The government urges companies to take basic computer security precautions as incidents soar
Government research has found that two-thirds of large British businesses were hit by computer security breaches in the past year, but despite the dangers, many companies aren’t taking basic measures to defend themselves.
While one in four large companies said they experienced computer security breaches at least once a month, only half of all firms participating in the study had taken government-recommended actions to identify and address vulnerabilities.
Lack of preparation
About one-third of all companies had formal written computer security policies and only 10 percent had an incident management plan in place, the study found.
The most common attacks involved viruses, spyware or malware that could have been prevented with basic security measures, the government said.
The average cost of computer security incidents was £3,480, but the figure rose to £36,500 for large firms and one company covered in the survey suffered £3 million in damage due to a single breach.
“Too many firms are losing money, data and consumer confidence with the vast number of cyber attacks,” said digital economy minister Ed Vaizey. “It’s absolutely crucial businesses are secure and can protect data.”
Separately, the manufacturers’ association EEF also called for companies to pay more heed to computer security after its study found almost half of manufacturers haven’t increased computer security investment in the past two years.
Security investment stagnant
“Investment in new technology isn’t being matched by investment in managing risks, especially among smaller firms,” said Lee Hopley, EEF’s chief economist.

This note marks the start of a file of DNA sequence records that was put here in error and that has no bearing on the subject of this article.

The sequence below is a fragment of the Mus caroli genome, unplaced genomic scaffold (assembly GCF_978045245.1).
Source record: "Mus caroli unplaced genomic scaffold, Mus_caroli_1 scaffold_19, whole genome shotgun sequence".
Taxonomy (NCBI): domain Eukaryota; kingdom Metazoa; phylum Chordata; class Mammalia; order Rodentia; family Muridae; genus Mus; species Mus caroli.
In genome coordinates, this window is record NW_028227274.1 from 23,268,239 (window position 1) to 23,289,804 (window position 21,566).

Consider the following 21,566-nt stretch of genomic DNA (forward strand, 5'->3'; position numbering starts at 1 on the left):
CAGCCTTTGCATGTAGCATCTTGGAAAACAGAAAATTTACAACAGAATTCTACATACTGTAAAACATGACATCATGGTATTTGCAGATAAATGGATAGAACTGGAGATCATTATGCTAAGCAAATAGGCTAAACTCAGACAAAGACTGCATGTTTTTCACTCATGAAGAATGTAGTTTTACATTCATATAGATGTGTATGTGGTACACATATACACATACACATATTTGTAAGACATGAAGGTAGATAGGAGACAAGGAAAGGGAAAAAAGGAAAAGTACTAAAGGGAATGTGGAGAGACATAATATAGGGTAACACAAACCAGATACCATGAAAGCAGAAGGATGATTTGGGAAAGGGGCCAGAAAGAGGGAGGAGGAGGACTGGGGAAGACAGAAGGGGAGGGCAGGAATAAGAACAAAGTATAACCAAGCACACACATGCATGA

Alongside its study the government released the latest iteration of its Cyber Governance Health Check, which it initiated following the high-profile theft of TalkTalk customer data last October, indicating large companies’ awareness of data security risks.
The report found nearly half of the top FTSE 350 businesses regard computer attacks as the biggest threat to their business, up from 29 percent in 2014.
Only one-third of these businesses understand the threat of a computer security incident, however, while only one-fifth understand the dangers of sharing information with third parties, according to the report, which also found that nearly two-thirds are now setting out their computer security strategy in their annual report.
The TalkTalk breach is thought to have cost the company between £40m and £45m on top of the loss of customers due to public concern at the incident.
£1.9bn IT security investment
The government said it sees computer security as a high priority, with plans to invest £1.9 billion in tackling computer crime over the next five years and a National Cyber Security Centre set to launch in the autumn to provide a centralised support for industry.
Announcing the national centre in November of last year, at the same time as the overall investment plan, chancellor George Osborne said it would be based at GCHQ and would concentrate on protecting the UK’s critical infrastructure from computer security threats, in particular those posed by nation states.
In April the Ministry of Defence (MoD) said it plans to spend more than £40 million on a separate Cyber Security Operations Centre (CSOC) to defend the MoD’s network from attack.
The government is due to publish a national computer security strategy later this year.
Are you a security pro? Try our quiz!